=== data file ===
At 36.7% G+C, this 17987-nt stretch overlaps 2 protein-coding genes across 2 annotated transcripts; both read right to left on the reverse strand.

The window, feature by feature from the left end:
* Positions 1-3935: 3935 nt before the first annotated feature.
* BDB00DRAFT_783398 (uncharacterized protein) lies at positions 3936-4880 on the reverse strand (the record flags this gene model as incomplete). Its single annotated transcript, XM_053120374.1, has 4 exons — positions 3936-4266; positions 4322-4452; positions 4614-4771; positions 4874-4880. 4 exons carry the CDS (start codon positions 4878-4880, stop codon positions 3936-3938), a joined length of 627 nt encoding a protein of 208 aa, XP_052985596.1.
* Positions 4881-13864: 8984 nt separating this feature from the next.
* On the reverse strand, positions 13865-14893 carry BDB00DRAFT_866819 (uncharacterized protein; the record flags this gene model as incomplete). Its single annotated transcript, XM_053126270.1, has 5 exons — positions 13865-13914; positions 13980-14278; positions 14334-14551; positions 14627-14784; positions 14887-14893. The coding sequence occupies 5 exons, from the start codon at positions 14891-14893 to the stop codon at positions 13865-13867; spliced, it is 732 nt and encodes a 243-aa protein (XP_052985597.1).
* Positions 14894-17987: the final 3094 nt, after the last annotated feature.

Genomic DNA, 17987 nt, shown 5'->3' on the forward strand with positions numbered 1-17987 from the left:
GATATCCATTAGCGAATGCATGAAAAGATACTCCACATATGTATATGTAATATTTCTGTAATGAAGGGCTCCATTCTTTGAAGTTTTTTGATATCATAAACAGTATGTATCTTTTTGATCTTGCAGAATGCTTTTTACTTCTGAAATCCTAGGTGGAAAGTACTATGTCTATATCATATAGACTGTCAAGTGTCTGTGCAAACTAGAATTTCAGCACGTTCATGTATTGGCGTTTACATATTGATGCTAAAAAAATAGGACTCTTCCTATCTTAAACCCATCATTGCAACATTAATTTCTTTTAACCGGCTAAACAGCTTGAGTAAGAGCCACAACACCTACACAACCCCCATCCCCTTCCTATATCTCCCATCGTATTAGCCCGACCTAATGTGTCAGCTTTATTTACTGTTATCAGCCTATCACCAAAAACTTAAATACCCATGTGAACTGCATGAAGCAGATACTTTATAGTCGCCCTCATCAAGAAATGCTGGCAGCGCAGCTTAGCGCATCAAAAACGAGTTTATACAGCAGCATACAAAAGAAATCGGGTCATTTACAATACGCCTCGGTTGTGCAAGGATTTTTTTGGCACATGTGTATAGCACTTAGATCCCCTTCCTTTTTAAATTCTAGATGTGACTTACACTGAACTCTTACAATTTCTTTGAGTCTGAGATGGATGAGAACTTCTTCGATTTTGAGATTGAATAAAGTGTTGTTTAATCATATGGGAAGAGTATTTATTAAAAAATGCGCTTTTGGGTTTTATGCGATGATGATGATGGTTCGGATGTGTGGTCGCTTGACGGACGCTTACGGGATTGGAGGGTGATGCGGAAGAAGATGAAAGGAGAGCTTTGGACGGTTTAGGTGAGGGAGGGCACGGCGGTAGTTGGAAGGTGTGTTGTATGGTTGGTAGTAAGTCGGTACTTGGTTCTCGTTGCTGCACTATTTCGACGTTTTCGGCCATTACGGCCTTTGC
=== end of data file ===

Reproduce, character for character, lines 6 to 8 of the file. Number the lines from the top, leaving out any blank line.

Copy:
* On the reverse strand, positions 13865-14893 carry BDB00DRAFT_866819 (uncharacterized protein; the record flags this gene model as incomplete). Its single annotated transcript, XM_053126270.1, has 5 exons — positions 13865-13914; positions 13980-14278; positions 14334-14551; positions 14627-14784; positions 14887-14893. The coding sequence occupies 5 exons, from the start codon at positions 14891-14893 to the stop codon at positions 13865-13867; spliced, it is 732 nt and encodes a 243-aa protein (XP_052985597.1).
* Positions 14894-17987: the final 3094 nt, after the last annotated feature.

Genomic DNA, 17987 nt, shown 5'->3' on the forward strand with positions numbered 1-17987 from the left: